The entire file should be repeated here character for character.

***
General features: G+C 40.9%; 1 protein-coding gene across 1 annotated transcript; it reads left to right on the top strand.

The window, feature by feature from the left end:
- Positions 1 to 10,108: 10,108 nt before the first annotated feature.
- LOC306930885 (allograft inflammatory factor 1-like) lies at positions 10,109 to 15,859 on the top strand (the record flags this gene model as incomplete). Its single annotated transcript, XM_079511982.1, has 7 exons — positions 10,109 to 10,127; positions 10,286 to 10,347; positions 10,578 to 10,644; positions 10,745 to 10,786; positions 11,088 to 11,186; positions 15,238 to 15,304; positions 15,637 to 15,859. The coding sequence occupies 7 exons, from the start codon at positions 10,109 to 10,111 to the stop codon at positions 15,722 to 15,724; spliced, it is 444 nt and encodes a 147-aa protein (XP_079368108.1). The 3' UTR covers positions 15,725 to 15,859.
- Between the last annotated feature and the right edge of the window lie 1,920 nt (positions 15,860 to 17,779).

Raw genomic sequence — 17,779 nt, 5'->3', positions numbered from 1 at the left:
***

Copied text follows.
General features: G+C 40.9%; 1 protein-coding gene across 1 annotated transcript; it reads left to right on the top strand.

The window, feature by feature from the left end:
- Positions 1 to 10,108: 10,108 nt before the first annotated feature.
- LOC306930885 (allograft inflammatory factor 1-like) lies at positions 10,109 to 15,859 on the top strand (the record flags this gene model as incomplete). Its single annotated transcript, XM_079511982.1, has 7 exons — positions 10,109 to 10,127; positions 10,286 to 10,347; positions 10,578 to 10,644; positions 10,745 to 10,786; positions 11,088 to 11,186; positions 15,238 to 15,304; positions 15,637 to 15,859. The coding sequence occupies 7 exons, from the start codon at positions 10,109 to 10,111 to the stop codon at positions 15,722 to 15,724; spliced, it is 444 nt and encodes a 147-aa protein (XP_079368108.1). The 3' UTR covers positions 15,725 to 15,859.
- Between the last annotated feature and the right edge of the window lie 1,920 nt (positions 15,860 to 17,779).

Raw genomic sequence — 17,779 nt, 5'->3', positions numbered from 1 at the left: